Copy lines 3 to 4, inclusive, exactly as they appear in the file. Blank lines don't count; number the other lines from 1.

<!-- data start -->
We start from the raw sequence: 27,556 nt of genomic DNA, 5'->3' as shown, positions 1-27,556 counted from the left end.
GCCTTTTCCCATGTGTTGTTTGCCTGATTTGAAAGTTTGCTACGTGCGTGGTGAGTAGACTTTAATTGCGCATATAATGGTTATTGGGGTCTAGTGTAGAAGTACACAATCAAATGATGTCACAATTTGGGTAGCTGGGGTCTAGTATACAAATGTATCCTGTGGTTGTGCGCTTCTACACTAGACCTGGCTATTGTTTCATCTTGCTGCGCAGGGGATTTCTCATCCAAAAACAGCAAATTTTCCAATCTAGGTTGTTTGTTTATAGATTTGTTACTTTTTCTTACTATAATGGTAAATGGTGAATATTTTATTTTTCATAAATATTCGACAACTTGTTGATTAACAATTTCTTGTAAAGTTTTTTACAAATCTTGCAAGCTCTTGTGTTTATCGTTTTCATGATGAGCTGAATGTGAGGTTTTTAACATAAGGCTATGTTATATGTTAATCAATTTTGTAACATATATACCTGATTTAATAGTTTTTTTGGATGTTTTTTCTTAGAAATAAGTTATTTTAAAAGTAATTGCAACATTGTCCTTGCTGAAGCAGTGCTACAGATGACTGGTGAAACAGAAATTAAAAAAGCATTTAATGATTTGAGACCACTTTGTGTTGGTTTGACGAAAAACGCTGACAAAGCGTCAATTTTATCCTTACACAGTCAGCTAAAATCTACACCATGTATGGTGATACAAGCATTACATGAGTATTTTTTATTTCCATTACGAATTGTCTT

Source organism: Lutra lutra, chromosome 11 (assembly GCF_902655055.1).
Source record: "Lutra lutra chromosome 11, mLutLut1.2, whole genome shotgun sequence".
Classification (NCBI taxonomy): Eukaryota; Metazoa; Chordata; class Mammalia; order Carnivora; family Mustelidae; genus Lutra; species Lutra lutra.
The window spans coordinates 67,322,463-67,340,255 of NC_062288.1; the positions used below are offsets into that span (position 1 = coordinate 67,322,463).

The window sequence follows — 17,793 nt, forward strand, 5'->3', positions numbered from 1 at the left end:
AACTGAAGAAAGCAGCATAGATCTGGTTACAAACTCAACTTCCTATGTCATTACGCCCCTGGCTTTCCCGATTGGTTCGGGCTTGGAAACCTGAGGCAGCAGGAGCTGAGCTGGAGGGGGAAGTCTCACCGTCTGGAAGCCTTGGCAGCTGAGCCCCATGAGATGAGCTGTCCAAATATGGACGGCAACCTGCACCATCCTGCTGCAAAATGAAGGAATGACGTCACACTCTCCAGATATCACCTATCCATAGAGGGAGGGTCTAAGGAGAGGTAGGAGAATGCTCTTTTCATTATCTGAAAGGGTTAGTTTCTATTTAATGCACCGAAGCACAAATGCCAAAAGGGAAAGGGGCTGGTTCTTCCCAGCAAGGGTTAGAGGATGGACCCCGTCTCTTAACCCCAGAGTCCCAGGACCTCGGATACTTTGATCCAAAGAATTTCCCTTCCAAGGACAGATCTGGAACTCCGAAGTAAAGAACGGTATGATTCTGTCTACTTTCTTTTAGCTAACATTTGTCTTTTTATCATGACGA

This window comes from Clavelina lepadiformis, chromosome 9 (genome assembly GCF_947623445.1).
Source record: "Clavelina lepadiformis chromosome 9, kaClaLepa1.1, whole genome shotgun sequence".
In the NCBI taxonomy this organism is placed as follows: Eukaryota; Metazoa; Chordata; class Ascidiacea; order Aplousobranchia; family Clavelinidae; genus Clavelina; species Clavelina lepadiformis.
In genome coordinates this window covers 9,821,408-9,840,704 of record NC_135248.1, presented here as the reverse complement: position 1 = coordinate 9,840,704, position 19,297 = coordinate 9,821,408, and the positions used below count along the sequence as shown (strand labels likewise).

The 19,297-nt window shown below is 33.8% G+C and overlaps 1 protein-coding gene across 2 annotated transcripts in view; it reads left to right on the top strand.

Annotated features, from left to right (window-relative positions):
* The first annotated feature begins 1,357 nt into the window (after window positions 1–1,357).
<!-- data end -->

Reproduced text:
Source organism: Lutra lutra, chromosome 11 (assembly GCF_902655055.1).
Source record: "Lutra lutra chromosome 11, mLutLut1.2, whole genome shotgun sequence".